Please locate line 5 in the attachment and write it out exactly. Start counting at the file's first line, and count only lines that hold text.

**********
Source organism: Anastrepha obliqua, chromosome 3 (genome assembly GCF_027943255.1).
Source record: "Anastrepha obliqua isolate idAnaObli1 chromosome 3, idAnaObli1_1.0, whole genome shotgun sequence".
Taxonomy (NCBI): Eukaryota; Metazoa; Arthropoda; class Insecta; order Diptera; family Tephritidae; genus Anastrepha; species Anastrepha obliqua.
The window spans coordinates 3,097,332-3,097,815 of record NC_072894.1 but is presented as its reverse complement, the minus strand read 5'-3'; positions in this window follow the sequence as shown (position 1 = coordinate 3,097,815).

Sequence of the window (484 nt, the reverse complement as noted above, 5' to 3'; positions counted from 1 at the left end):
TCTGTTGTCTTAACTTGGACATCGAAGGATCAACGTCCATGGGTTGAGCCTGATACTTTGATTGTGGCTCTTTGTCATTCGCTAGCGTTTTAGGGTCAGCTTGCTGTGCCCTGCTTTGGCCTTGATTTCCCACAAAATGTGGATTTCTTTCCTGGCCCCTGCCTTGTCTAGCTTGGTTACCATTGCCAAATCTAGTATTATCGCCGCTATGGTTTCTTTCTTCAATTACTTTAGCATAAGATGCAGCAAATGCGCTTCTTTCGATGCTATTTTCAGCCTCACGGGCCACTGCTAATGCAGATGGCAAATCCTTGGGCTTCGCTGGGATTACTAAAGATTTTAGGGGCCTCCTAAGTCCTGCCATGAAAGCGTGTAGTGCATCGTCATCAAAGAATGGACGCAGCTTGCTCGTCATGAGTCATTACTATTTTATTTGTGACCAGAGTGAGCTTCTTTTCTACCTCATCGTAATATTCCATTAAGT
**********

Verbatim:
Sequence of the window (484 nt, the reverse complement as noted above, 5' to 3'; positions counted from 1 at the left end):